W3C home > Mailing lists > Public > w3c-wai-ig@w3.org > January to March 2003

Re: Frames and Accessibility

From: <tina@elfi.org>
Date: Fri, 17 Jan 2003 13:10:39 +0100 (CET)
Message-Id: <200301171210.h0HCAgT01188@localhost.localdomain>
To: w3c-wai-ig@w3.org

On 17 Jan, Julian Voelcker wrote:

> I have a site that uses frames for some sections due to the nature of 
> the information being provided.

   Keeping the nature of the information firmly in mind, is a very good
  starting point. So why don't ask yourself whether or not the nature of
  the information you want people to get access to is _really_ separated
  into two physically different entities ?

    In the case of the library, is not the navigation really an integral
   part of the content ? A description of it ?

    In the case of the chat, you are describing not only using frames, but
   also client-side technology - ie. a self-refreshing frame - which may
   not be available. This places you in the situation of actively relying
   on two different techniques, neither of which is guaranteed to be
   present.

    If you really want to reach 'AA', then refreshing done client-side is
   currently out of the question. With that in mind, why not also remove
   the frames ?


> 1. Put an alternative version in the <noframes> section - this might be 
> a little tricky because bother areas of functionality will require 
> refreshing/reloading the page which will result in the frames being 
> continually loaded.

   Perhaps it would be a more productive route to look at the functionality
  which seems so dependent on a client-side technique that might not exist ?





> 2. Provide an explanation in the <noframes> section and then a link to 
> an alternative page.

   That would mean that the alternative page need use a different functionality
  that the main pages, which means you need *two* implementations. Again it
  seems more fruitful to actually rethink the concept.




> 3. Provide a link to an alternative page along side the link to the 
> framed pages?

   I am not certain I understand why you believe this will solve the
  problems ?




> 4. As part of our strive for accessibility we have added a page so that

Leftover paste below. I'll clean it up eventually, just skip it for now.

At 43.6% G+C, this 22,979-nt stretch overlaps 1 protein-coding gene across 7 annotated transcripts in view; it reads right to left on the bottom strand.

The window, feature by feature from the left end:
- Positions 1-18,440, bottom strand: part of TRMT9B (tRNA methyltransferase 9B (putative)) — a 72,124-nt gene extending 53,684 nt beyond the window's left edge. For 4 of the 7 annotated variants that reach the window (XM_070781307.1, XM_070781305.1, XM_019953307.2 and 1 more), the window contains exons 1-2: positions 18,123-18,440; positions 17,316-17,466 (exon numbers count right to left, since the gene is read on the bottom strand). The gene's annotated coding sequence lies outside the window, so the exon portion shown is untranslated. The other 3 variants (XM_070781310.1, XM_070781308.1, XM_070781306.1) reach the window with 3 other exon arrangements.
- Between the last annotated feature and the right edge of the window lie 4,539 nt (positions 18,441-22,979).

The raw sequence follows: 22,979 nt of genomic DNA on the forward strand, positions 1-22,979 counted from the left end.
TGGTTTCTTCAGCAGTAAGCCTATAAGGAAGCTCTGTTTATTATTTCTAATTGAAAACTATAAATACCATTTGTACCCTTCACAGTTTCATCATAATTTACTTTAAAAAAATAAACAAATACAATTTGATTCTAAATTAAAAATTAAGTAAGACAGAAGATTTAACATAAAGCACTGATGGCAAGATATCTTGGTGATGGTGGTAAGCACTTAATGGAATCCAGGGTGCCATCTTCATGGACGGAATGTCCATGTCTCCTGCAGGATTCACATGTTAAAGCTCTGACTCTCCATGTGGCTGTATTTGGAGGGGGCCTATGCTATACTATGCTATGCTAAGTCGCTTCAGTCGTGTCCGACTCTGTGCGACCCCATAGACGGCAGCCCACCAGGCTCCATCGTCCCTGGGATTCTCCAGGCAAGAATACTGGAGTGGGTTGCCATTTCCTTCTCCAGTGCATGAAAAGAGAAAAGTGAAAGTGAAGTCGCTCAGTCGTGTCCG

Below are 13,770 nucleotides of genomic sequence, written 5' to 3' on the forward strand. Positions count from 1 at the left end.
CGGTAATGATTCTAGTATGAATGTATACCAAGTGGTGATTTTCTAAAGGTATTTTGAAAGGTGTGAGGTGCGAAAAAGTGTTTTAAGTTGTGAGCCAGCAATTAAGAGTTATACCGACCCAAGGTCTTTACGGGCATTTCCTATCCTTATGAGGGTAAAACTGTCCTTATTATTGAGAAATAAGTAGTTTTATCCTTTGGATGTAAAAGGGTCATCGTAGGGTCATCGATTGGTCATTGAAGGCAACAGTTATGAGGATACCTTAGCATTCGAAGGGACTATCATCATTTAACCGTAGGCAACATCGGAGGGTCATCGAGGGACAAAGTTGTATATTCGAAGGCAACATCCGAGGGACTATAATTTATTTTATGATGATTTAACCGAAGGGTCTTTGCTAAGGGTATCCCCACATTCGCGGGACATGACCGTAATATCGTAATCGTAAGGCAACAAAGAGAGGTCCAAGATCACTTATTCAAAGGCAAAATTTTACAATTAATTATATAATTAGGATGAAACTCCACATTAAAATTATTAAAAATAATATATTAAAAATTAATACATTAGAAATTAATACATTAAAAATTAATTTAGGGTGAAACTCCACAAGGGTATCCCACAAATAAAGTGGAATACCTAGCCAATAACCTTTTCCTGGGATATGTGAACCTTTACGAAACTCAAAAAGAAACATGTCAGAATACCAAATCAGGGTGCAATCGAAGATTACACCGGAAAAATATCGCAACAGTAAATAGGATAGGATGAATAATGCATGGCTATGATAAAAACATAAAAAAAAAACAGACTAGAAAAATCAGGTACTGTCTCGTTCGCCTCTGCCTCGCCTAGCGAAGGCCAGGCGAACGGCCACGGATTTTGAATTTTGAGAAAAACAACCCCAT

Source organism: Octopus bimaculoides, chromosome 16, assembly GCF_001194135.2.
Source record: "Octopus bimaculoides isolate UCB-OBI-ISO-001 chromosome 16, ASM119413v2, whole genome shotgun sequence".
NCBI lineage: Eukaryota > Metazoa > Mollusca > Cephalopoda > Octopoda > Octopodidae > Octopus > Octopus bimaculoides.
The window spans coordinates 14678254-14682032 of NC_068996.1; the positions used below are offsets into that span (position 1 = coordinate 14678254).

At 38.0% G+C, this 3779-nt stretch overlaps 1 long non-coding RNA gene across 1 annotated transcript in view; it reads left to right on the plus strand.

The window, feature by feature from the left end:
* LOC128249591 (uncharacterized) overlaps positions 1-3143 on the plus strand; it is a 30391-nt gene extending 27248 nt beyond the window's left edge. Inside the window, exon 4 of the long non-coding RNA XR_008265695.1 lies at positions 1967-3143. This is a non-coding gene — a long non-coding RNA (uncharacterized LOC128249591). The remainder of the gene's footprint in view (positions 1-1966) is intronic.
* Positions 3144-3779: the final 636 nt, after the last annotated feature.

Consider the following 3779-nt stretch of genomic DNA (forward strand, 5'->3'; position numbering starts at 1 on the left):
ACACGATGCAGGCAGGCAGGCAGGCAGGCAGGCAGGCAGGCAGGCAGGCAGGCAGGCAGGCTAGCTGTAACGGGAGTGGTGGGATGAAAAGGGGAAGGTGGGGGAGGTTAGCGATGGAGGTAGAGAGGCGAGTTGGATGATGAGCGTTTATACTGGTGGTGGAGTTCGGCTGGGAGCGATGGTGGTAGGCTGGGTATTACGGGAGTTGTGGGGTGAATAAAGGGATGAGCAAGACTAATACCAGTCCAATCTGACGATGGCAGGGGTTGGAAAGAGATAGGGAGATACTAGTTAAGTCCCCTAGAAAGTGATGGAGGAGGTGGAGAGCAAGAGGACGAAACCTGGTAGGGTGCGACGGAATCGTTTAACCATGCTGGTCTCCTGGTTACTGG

> users can set their own fonts, colours, etc.  We could expand that so 
> that users can specify whether they are happy to use frames or not and 
> then deliver what they can handle.

   That, in my opinion, is the entirely wrong way to go. Accessibility is
  more hurt by having site-specific methods for changing fonts, colours,
  and soforth, than it is helped by it.

   Consider this: if you use HTML and CSS, and stick with relative sizes for
  most things, then users can learn _one_ interface for changing their
  preferences: the one in their browser.

   If you, on the other hand, use a site-specific method for changing these
  preferences, then the user need learn one new interface per site. I really
  suggest you leave that path.



> What do you think is the best approach?

   I suggest that you _first_ of all ask yourself "Why do we want to achieve
  WCAG 1.0 double-A ?", with the weight on the _why_. There is little point
  in doing it just to do it.

   If, on the other hand, you want to achieve it because you believe it is
  a good measuring stick for how easy it is for people to get to your content,
  then it would be time to look at which technologies you use, and why.

-- 

 Tina Holmboe           [Windrose@DALnet] [tina@elfi.org] [tina@htmlhelp.com]

$_ = <<'-- '; s/../pack("c",hex($&))/eg; eval;
7072696e7420224a75737420616e6f74686572205065726c206861636b65722c22
-- 
Received on Friday, 17 January 2003 07:16:23 GMT

This archive was generated by hypermail 2.2.0+W3C-0.50 : Tuesday, 19 July 2011 18:14:08 GMT